Instead of keeping you in suspense til the end of the commentary, I will lay it out for you now. I am bullish. But cautiously bullish…as in sleeping with one eye open awaiting signs of when the next bear market comes out of hibernation.

I think we all appreciate that this 10 year bull market is getting long in the tooth…about twice as long as the average bull market. However, bull markets don’t die from old age. Typically there are 3 catalysts that produce a bear market. We will discuss them below and see how this market measures up.

Bear Cause #1 = Recession

We all understand why this form of economic failure leads to a bear market. The key is to see it coming early enough to lower your allocation to stocks, or even short the market, before losing too much money.

What far too many investors are failing to appreciate right now is the difference between the words “slow” and “slowing” when it comes to economic growth. Yes, the economy is slowing from the robust 4% pace from last year. That is 2X the growth rate of the previous several years because it was fueled by a massive corporate and individual tax cut.

Those tax breaks were like a shot of adrenaline where things slow down back to normal after the effects wears off. But slowing back down to a normal GDP pace is a far cry from the idea of a slow economy…and most certainly is quite different than the notion of a full blown recession.

Lastly, let’s not forget that the average +2% GDP of the previous several years was good enough to produce a stock market that rose 300% from the lows of March 2009. So it is hard to say why some are in panic mode now when the evidence is quite to the contrary.

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Bear Cause #2 = Inflation

The correlation between periods of high inflation preceding recessions and bear markets is very strong. The Econ 101 version of this relationship goes as follows…When consumers see inflation heating up they rush out and buy more of what they need for fear of even higher prices in the future. This initial burst in economic activity is followed by a decline in purchasing behavior which blossoms into a recession.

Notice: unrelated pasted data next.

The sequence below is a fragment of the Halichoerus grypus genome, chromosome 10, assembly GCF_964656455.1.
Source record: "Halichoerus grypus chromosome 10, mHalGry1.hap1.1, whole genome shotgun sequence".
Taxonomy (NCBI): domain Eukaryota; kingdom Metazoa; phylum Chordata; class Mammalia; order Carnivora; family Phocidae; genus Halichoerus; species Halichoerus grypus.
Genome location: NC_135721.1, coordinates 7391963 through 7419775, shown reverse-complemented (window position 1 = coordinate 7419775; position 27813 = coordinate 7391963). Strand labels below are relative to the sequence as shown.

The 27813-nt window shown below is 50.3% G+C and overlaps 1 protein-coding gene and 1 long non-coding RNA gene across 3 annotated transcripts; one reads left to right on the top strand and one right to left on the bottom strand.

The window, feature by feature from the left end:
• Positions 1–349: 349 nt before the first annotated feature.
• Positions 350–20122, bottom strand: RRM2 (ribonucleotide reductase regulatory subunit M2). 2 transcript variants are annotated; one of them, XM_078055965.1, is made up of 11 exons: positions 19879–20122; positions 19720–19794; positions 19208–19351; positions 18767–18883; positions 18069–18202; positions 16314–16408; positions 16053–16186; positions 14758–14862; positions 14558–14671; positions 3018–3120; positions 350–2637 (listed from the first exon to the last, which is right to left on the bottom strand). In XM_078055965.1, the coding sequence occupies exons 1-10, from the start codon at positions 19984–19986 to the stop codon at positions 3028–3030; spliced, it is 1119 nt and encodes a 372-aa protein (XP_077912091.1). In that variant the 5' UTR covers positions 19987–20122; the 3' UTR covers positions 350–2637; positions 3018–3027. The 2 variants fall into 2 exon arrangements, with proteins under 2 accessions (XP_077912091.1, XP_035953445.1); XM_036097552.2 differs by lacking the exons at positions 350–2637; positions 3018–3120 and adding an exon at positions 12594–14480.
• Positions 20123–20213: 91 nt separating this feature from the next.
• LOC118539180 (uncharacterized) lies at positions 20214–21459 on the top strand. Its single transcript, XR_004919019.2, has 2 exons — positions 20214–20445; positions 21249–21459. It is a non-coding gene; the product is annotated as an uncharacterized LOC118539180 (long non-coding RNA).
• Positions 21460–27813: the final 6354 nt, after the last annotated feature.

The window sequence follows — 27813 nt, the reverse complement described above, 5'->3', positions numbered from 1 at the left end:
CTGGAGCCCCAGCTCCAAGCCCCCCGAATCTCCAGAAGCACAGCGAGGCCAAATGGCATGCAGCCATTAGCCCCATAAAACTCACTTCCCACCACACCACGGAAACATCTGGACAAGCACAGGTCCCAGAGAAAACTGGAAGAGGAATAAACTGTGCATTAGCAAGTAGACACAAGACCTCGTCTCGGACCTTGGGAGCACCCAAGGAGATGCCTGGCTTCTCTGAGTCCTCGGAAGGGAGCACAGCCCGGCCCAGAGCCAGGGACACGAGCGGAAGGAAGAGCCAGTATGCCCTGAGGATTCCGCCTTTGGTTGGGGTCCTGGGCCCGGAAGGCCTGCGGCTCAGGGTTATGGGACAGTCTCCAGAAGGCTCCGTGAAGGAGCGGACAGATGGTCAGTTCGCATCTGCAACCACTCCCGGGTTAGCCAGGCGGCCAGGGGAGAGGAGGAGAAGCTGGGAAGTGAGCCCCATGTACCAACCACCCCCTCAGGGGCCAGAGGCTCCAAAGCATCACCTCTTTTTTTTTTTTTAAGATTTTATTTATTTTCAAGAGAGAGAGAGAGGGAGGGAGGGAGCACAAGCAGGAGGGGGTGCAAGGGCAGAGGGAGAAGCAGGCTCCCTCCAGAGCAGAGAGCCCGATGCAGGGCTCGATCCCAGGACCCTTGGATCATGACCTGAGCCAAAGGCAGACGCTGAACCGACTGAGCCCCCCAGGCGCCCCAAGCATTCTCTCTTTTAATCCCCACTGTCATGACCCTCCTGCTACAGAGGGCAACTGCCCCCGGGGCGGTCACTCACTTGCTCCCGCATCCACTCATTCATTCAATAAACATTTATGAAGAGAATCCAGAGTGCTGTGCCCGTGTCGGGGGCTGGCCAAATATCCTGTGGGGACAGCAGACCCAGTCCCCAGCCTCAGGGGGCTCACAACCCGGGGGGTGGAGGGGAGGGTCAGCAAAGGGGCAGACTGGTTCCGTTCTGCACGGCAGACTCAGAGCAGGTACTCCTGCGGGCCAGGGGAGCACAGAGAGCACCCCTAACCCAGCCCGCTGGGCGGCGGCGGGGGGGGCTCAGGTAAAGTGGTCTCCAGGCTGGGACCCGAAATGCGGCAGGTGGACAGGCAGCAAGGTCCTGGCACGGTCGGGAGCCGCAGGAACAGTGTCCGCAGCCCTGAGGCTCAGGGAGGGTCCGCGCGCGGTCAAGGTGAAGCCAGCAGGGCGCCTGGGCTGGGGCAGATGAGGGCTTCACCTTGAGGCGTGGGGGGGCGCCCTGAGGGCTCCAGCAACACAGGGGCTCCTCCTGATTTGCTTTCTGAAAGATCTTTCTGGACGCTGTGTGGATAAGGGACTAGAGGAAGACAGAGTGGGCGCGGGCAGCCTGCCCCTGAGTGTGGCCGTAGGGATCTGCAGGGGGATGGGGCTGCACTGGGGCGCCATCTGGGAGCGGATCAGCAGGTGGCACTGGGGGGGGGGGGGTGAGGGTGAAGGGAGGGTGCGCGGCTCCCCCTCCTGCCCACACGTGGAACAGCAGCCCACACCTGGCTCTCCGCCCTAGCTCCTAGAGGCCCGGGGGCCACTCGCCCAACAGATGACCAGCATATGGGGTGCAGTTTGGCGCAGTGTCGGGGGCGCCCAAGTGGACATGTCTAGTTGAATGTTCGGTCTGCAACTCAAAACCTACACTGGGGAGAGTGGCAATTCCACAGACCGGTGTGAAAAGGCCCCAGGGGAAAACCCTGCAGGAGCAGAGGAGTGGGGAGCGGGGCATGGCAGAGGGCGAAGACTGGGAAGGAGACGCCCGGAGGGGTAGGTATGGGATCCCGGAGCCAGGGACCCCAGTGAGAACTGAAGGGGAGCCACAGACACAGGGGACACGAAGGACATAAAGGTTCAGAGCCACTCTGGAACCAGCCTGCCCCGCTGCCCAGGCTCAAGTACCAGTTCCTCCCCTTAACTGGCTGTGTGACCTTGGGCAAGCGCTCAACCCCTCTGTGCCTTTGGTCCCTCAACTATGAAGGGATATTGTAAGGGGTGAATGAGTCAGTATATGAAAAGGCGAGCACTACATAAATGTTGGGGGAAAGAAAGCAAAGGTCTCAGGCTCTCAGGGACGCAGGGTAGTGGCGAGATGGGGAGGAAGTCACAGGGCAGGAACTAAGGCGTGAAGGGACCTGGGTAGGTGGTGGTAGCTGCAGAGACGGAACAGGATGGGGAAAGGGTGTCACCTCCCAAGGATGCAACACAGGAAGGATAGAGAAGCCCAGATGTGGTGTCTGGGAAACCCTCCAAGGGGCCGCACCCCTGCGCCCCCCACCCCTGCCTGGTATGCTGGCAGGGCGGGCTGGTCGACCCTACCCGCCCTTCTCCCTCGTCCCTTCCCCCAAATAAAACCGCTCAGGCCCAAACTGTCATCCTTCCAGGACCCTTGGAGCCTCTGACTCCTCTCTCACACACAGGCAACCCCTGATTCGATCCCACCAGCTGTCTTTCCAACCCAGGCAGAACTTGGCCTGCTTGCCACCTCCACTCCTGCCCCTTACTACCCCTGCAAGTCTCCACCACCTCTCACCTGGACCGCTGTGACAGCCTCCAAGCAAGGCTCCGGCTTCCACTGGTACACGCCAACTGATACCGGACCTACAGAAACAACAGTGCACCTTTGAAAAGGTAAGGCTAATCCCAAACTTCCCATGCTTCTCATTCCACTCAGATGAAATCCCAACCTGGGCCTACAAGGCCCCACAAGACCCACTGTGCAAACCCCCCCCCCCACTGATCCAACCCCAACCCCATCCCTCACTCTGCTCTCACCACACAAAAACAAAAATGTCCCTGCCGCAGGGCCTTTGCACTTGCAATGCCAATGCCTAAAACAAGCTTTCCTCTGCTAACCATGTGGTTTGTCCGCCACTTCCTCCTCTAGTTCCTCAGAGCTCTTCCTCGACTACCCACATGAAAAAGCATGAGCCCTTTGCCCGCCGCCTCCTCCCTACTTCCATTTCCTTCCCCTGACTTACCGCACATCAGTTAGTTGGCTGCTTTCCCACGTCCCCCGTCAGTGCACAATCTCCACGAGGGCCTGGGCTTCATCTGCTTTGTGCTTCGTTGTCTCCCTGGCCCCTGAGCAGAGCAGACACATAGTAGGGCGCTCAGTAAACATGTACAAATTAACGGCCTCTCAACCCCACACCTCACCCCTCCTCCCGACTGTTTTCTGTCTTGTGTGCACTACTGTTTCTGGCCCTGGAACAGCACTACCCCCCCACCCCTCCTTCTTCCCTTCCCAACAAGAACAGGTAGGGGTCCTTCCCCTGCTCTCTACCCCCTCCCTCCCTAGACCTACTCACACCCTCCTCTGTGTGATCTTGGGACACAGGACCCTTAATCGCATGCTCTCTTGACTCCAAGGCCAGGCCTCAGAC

A secondary effect of higher inflation is that the Fed will raise rates in hopes of taming the rise of prices. At a certain point these higher rates hurt business investment and profits as borrowing becomes more expensive. Also bond rates start to look like a more attractive investment than stocks leading to a decline in share prices.

OK, that is the backdrop of why we need to be avid inflation watchers. But the reality on the ground is that inflation continues to moderate, which is why Treasury rates continue to decline. It also explains why the Fed has changed their tune about future hikes and are happy pressing pause for the time being.

Bear Cause #3 = Valuation

Most bear markets are born out of recessions. However, some of them are sparked by valuation bubbles. The most recent being back in 2000 when tech stock prices got out of hand. 

Right now the forward looking PE for the S&P 500 is 17.2. Yes, that is above the historical average PE of 15, but is actually a bargain for a stock market in the latter stages of a long bull run. 18-20 would be a more logical multiple at this time. So on this key value measure, there is no serious concern that would move us towards a bear market.

PE is not the only way to look at valuation. Really it is more logical to think of it on a relative basis versus the other investment options available. The most common benchmark is to consider the return on the stock market versus Treasury Bonds. We do this by turning PE on its head and think of it as E divided by P which is called the “Earnings Yield”.

The forward looking EPS for the S&P 500 stands at about $163.68. Compare that to the current level of the S&P 500. By dividing the latter into the former we find an earnings yield of 5.8%. That is more than twice as attractive of a return as the as the meager 2.4% yield on 10 year US Treasuries.

Historically these returns move towards par at the end of a bull market. It would take 2-3 years of higher inflation to get Treasury rates up that high. So really it is more about a green light for stocks to continue to rise before there are valuation concerns.

What Happens Next?

Right now it is a case of “3 strikes your out” for those calling for a bear market. However, those expecting this bull market to post another 12% gain in Q2 as it did to start the year are kidding themselves.

At this stage we should expect the market to get back to a more typical 10% a year pace. If that is true, then stocks should make new highs above 3000 later this year. Exactly when is a question that is unknown and unknowable…and in many ways irrelevant.


If the stock market is bullish, then just overweight stocks and don’t sweat the timing. The question of “which stocks?” is the healthier one to ask to find outperformance.

The answer to that question is to focus on stocks enjoying healthy momentum propelled by strong fundamental attributes. Those are the kinds of stocks that you will find sporting a POWR Rating of A – Strong Buy…and the stocks you will find in the recent articles I posted on Read them now if you haven’t already.

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About the Author: Steve Reitmeister

Steve is better known to the StockNews audience as “Reity”. Not only is he the CEO of the firm, but he also shares his 40 years of investment experience in the Reitmeister Total Return portfolio. Learn more about Reity’s background, along with links to his most recent articles and stock picks. More...